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Articles Tagged with Occupational Disease

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No matter what the job, there will always be risks involved. For this reason, workers are fortunate that Oklahoma laws are sound when it comes to workers’ compensation, so workers may obtain benefits after suffering from workplace injuries or an occupational disease. However, employers should also be aware of their duties, responsibilities and limitations when it comes to workers’ compensation benefits since their participation is crucial when obtaining these benefits.

Are companies that employ family members required to give workers’ compensation? Not necessarily. If a business employs five or fewer employees who are all related, either by blood or marriage, to the employer, that employer is not required to provide them insurance coverage.

How can Oklahoma companies get the insurance coverage for their workers? The state requires companies, assuming they fall under the necessary requirements, cover their employees with workers’ compensation insurance. Employers can obtain insurance from CompSource Oklahoma or buy it from a private insurance firm. Regardless of who handles the insurance, the benefits will remain unchanged.

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Oklahomans who are new to the state’s workforce are often most concerned about their salary, benefits, working conditions and work schedules. Although these are understandably important concerns, new employees – like older employees – should also know the basics of the state’s workers’ compensation system in case they ever need it in their work careers.

What is workers’ compensation? Workers’ compensation is an insurance program that provides financial benefits when an employee suffers a workplace injury or occupational disease or illness. Compensation can also be extended to the worker’s dependents or family in cases of fatal work accidents or serious work injuries that debilitate their family member.

Are all employees covered by workers’ compensation? No, but most workers are. The exceptions include independent contractors, some agricultural workers, volunteers who receive no salary and real estate brokers who only earn commissions. If a business employs five or fewer workers related by blood to the employer, the insurance also does not cover them.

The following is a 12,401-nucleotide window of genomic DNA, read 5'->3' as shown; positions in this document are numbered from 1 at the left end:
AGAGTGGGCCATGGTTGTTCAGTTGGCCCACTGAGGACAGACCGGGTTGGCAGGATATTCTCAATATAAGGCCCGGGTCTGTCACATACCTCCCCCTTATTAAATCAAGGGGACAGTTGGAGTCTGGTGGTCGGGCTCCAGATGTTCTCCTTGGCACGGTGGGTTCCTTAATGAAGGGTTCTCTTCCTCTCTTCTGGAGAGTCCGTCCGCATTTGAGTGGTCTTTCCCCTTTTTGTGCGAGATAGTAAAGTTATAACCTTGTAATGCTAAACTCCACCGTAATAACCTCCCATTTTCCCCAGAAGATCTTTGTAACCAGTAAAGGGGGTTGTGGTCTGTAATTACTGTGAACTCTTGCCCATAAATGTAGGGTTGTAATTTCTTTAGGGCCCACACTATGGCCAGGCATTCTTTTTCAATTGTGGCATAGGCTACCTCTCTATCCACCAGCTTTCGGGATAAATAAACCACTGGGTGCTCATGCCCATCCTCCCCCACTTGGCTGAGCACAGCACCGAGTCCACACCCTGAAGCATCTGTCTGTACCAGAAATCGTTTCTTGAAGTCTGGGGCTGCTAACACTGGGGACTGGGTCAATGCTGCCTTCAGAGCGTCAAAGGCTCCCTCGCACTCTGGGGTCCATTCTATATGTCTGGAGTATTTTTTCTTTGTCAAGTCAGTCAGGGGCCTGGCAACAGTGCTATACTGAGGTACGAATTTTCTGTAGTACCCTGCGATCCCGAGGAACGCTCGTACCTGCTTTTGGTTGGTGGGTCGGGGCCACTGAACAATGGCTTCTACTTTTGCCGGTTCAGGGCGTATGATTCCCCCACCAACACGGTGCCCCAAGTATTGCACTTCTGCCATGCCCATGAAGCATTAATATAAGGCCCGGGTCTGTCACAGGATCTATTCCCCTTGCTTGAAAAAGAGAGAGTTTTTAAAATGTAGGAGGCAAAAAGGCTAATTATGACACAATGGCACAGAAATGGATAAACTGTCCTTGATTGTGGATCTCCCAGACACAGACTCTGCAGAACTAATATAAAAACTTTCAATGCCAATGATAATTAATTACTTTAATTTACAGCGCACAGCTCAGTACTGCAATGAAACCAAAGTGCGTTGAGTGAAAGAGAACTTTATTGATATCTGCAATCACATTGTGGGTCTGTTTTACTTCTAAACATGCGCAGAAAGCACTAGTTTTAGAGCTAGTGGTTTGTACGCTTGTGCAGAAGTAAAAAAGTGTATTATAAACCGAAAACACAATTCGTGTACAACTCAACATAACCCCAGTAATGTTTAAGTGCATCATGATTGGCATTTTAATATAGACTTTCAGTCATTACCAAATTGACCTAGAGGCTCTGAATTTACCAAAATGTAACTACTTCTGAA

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Missing a day of work, especially if it is unpaid, because of injury can adversely affect a worker’s financial situation. Imagine how much a worker will have to endure financially if more than a day or week’s pay is lost. Additionally, there are medical expenses, bills, household costs and other miscellaneous expenses to think about. Fortunately, most companies in Oklahoma provide workers’ compensation benefits for injured workers. However, how does a worker claim benefits in the first place?

The first step is to notify the employer of the injury in writing. Although employers should definitely be aware of the fact that one of their employees has been injured on the job, it is more than a formality. If a worker sustains an occupational disease, was exposed to toxins or experienced a workplace accident that resulted in injury, the worker should inform the employer in writing of the injury within 30 days. Otherwise, the injured worker may lose the right to claim benefits.

How will the employer participate in the process? After receiving the notice of injury, the employer will have 10 days to file an injury report with the Workers’ Compensation Commission. When the Commission receives the report, the Commission will inform the worker with a written notice to help the worker understand the claims process better. The employer, or its insurance carrier, will then inform the worker if it will accept the benefits claim or deny it.

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